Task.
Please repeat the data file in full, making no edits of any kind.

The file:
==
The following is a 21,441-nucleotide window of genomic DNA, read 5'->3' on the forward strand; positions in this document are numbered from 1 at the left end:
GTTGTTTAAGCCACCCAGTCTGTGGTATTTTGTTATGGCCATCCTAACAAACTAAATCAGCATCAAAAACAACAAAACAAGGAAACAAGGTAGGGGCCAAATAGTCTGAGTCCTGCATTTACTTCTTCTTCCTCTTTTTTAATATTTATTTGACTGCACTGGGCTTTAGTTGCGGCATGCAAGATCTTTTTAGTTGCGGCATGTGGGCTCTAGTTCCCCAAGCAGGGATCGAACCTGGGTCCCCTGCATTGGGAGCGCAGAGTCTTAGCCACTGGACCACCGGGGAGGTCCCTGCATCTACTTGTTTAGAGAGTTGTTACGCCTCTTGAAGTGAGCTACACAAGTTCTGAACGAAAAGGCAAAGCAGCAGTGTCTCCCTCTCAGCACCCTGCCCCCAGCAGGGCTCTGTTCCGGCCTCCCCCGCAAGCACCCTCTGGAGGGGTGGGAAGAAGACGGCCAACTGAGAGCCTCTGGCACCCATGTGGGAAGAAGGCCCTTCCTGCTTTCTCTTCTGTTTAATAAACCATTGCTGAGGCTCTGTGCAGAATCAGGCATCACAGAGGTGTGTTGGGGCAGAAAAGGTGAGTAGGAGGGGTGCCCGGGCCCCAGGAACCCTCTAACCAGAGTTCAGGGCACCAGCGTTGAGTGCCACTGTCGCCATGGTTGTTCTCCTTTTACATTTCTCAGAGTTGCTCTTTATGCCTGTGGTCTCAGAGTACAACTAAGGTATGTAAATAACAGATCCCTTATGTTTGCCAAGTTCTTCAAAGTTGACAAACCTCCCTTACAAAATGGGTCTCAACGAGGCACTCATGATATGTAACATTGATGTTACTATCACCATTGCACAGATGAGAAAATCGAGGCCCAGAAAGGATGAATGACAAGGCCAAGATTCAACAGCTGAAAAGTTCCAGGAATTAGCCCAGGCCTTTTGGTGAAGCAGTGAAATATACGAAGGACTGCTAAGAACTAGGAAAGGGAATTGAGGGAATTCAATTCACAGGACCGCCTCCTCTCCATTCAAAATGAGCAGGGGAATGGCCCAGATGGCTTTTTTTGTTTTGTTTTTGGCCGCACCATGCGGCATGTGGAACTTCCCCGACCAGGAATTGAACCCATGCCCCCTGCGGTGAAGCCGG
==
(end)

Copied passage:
The following is a 21,441-nucleotide window of genomic DNA, read 5'->3' on the forward strand; positions in this document are numbered from 1 at the left end:
GTTGTTTAAGCCACCCAGTCTGTGGTATTTTGTTATGGCCATCCTAACAAACTAAATCAGCATCAAAAACAACAAAACAAGGAAACAAGGTAGGGGCCAAATAGTCTGAGTCCTGCATTTACTTCTTCTTCCTCTTTTTTAATATTTATTTGACTGCACTGGGCTTTAGTTGCGGCATGCAAGATCTTTTTAGTTGCGGCATGTGGGCTCTAGTTCCCCAAGCAGGGATCGAACCTGGGTCCCCTGCATTGGGAGCGCAGAGTCTTAGCCACTGGACCACCGGGGAGGTCCCTGCATCTACTTGTTTAGAGAGTTGTTACGCCTCTTGAAGTGAGCTACACAAGTTCTGAACGAAAAGGCAAAGCAGCAGTGTCTCCCTCTCAGCACCCTGCCCCCAGCAGGGCTCTGTTCCGGCCTCCCCCGCAAGCACCCTCTGGAGGGGTGGGAAGAAGACGGCCAACTGAGAGCCTCTGGCACCCATGTGGGAAGAAGGCCCTTCCTGCTTTCTCTTCTGTTTAATAAACCATTGCTGAGGCTCTGTGCAGAATCAGGCATCACAGAGGTGTGTTGGGGCAGAAAAGGTGAGTAGGAGGGGTGCCCGGGCCCCAGGAACCCTCTAACCAGAGTTCAGGGCACCAGCGTTGAGTGCCACTGTCGCCATGGTTGTTCTCCTTTTACATTTCTCAGAGTTGCTCTTTATGCCTGTGGTCTCAGAGTACAACTAAGGTATGTAAATAACAGATCCCTTATGTTTGCCAAGTTCTTCAAAGTTGACAAACCTCCCTTACAAAATGGGTCTCAACGAGGCACTCATGATATGTAACATTGATGTTACTATCACCATTGCACAGATGAGAAAATCGAGGCCCAGAAAGGATGAATGACAAGGCCAAGATTCAACAGCTGAAAAGTTCCAGGAATTAGCCCAGGCCTTTTGGTGAAGCAGTGAAATATACGAAGGACTGCTAAGAACTAGGAAAGGGAATTGAGGGAATTCAATTCACAGGACCGCCTCCTCTCCATTCAAAATGAGCAGGGGAATGGCCCAGATGGCTTTTTTTGTTTTGTTTTTGGCCGCACCATGCGGCATGTGGAACTTCCCCGACCAGGAATTGAACCCATGCCCCCTGCGGTGAAGCCGG